In May, GGA Partners conducted a series of weekly webinars to help club leaders construct their game plan and illustrate the thought processes that go into reopening and operating again in the wake of COVID-19. The sessions offered a deeper look into these three important points and tactics to prepare for a post-pandemic business environment.

The archive of each webinar and accompanying slide deck (if applicable) are available on CMAA University, complimentary to all CMAA members. Once you are signed in to CMAA University, you can find the recording and accompanying resources under CMAA Member Education, COVID-19 Resources. The content is then organized by topic area, see below for where each of the four webinars are housed:

Crisis Management and Communications

Changing Communications for Changing Times – Linda Dillenbeck & Bennett DeLozier – May 27, 2020

Member Surveys in Uncertain Times – Michael Gregory & Ben Hopkinson – May 20, 2020

Reopening Your Club

Transitional Leadership: Restarting Your Club – Henry DeLozier – May 6, 2020

Business Continuity

Future Trends in the Workforce – Patrick DeLozier – May 15, 2020

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This article also featured in Golf Course Industry magazine

Creating A Better Environment for Workers … and Potential Hires

This is the second of two Golf Course Industry Game Plan columns focusing on becoming an employer of choice.  For more, check out the previous article “Become an Employer of Choice”.

“… And what do you do, Mike?” the guy grilling the burgers at the neighborhood barbecue asked casually.

“I’m the golf course superintendent at Laurel Lake Country Club.  It’s an amazing place to work.  I have a great team and my manager really appreciates the job we do.  If you’re thinking about joining a club, why don’t you come out as my guest one day?”

Is that the kind of answer one of your staff members would give in a similar situation?  If it is, you’re in an enviable position in this tight labor market — you’re what’s known as an “employer of choice.”  Employers of choice enjoy higher retention rates, better productivity from their teams and a healthier workplace culture.  What’s more, they don’t have to search as hard for top talent because the best people come to them, hoping to join their team.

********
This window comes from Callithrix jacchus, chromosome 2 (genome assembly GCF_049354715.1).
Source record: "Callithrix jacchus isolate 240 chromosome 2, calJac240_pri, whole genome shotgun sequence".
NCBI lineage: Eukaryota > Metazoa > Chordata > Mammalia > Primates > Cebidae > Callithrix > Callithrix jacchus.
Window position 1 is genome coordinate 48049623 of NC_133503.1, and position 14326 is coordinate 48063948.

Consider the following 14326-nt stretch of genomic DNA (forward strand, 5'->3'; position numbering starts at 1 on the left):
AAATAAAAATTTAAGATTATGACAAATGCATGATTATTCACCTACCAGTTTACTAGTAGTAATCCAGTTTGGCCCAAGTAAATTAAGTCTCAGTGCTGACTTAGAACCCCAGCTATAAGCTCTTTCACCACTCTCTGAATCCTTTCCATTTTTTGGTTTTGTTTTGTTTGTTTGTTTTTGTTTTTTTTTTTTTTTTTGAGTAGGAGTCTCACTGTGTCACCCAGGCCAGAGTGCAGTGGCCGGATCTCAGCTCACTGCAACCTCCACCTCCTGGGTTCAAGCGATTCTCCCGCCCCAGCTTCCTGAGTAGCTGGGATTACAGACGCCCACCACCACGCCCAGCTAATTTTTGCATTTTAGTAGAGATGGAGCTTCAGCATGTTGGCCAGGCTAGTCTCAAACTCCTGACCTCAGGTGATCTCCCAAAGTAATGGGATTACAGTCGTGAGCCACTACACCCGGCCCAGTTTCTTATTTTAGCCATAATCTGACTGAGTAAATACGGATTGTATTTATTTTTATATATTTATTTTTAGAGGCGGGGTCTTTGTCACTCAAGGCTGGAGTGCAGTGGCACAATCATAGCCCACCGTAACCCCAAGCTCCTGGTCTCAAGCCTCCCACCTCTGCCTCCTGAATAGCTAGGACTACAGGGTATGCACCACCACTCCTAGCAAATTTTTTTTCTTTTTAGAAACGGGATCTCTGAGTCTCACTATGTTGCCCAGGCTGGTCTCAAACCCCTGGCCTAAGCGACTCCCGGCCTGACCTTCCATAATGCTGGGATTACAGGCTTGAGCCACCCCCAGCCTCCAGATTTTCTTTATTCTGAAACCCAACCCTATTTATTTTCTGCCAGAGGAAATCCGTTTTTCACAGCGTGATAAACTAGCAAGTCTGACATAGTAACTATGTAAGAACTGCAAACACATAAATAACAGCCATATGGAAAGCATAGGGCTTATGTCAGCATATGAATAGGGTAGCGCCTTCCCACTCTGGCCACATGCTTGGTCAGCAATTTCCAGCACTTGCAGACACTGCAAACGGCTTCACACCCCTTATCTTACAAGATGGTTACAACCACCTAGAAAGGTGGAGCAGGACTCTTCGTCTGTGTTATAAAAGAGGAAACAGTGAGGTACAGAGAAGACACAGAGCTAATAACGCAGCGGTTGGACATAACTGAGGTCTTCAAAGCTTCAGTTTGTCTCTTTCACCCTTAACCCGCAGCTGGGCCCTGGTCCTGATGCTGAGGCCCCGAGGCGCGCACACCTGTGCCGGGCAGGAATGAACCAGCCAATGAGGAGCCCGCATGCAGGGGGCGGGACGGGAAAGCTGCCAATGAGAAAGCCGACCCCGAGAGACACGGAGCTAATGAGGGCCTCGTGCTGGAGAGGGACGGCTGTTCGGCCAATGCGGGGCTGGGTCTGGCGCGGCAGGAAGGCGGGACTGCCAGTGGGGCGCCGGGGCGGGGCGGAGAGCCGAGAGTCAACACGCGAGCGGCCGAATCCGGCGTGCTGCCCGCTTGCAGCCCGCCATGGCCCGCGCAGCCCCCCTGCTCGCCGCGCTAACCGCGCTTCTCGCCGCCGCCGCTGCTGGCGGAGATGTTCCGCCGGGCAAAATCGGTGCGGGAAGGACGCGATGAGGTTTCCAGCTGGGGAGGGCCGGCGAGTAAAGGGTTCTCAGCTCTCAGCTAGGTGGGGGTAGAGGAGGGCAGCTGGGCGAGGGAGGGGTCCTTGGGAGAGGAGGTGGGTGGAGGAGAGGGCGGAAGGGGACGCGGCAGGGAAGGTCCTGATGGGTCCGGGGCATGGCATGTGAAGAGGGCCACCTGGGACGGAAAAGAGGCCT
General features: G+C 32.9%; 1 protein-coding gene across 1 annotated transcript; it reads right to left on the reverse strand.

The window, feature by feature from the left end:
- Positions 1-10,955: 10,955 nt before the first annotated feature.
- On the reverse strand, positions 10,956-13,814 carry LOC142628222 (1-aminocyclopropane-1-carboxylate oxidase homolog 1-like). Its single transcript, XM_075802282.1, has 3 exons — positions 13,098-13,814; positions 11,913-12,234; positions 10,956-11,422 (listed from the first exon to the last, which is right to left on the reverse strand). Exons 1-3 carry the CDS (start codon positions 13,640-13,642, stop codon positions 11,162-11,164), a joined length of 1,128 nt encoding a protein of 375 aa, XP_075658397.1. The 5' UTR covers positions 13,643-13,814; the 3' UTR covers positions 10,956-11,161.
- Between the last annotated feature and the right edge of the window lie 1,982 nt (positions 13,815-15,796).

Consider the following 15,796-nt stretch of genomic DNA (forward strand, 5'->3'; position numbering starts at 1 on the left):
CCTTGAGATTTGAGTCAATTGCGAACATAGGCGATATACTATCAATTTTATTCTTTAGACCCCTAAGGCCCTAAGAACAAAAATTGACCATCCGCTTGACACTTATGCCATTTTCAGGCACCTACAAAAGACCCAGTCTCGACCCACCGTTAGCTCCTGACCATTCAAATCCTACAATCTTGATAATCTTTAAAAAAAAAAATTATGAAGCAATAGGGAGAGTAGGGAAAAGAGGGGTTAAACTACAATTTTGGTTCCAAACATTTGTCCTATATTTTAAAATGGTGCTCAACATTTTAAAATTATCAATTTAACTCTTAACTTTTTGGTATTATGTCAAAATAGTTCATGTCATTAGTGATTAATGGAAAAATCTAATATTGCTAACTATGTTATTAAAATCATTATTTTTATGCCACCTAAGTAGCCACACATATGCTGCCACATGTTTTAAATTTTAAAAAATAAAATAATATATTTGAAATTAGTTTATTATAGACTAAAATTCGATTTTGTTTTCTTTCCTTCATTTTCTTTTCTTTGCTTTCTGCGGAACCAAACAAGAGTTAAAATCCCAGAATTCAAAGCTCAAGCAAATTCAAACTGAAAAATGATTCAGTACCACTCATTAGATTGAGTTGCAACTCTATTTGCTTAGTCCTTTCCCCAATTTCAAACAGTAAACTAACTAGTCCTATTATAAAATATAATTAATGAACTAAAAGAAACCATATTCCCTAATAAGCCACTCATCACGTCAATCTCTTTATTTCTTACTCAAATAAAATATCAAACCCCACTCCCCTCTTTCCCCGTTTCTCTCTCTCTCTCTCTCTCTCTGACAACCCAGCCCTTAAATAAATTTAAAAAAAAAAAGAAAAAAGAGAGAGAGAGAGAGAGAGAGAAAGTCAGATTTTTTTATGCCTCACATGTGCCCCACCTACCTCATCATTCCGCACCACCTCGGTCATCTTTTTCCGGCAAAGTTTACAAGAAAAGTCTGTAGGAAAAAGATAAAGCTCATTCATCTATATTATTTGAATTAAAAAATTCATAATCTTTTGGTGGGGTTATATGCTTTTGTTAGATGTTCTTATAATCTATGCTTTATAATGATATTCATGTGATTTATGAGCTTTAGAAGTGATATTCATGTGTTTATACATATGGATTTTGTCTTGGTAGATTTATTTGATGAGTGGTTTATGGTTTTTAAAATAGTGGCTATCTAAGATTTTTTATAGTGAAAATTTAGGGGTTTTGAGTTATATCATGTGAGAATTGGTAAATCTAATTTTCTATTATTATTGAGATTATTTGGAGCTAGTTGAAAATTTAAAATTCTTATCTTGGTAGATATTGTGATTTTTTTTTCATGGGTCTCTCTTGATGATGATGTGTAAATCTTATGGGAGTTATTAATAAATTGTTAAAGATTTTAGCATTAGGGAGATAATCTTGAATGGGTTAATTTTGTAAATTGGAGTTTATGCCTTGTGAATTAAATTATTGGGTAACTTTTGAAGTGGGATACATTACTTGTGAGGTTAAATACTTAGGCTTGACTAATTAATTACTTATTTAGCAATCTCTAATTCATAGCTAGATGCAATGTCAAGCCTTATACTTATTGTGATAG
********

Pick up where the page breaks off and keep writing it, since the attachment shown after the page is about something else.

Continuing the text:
So how do you create that kind of reputation for your club?  It doesn’t happen overnight, but it can start with the ways in which you promote job openings.  Here are five keys to positioning your club as a place where top talent wants to work:

1. Show your colors up front. Describe who you are and what your course or club represents. This description of your values and the high standards to which you hold team members is attractive to top performers.  Stating your values and the significance of the position helps prospective employees know if your club is one where they would be proud to work.

2. Describe the job benefits clearly. Benefits are an important differentiator in today’s workplace, but don’t think of them in limited terms. Beyond health insurance, sick leave and vacation days, benefits include respect, being part of a winning team, and the opportunity for continued professional learning and development.  Make sure you help prospective employees understand the full range of benefits that you offer.

3. Tell what the job entails. Pay attention to the language you choose to describe the job and its responsibilities. And don’t be hesitant to describe the job in demanding terms. Top performers want jobs that challenge them and ones that matter.  Describe the team that the prospective employee would join, its work ethic and its team spirit.  Being a part of a great team is a strong incentive to employees who enjoy collaboration and sharing.

4. Know your competition. Being an employer of choice requires that you do your homework to know how your compensation, benefits and culture compare with the competition. In a tight job market, it’s also important to realize that your competitors include more than golf clubs and other golf operations courses.  You’re also likely competing with landscape companies and hospitality positions for top talent.  Knowing what competitive organizations offer helps you structure benefits and comp attractively while being mindful of the budget.

5. Tell stories of valued performers. Stories of performance, customer service, overcoming adversity and teamwork give new employees insight to the organization and the culture they are part of. Think of it as a window into your team room, which allows you to describe the human components of the job that are not a part of the formal job description.

In his book, “Attracting and Retaining Talent: Becoming an Employer of Choice,” Dr. Tim Baker emphasizes the importance of standing on trustworthy values.  “In plain terms, being an employer of choice means establishing a business that is a great place to work.  If companies don’t genuinely act to become an employer of choice, then good employees will simply vote with their feet and move to a forward-thinking employer who offers them what they want.”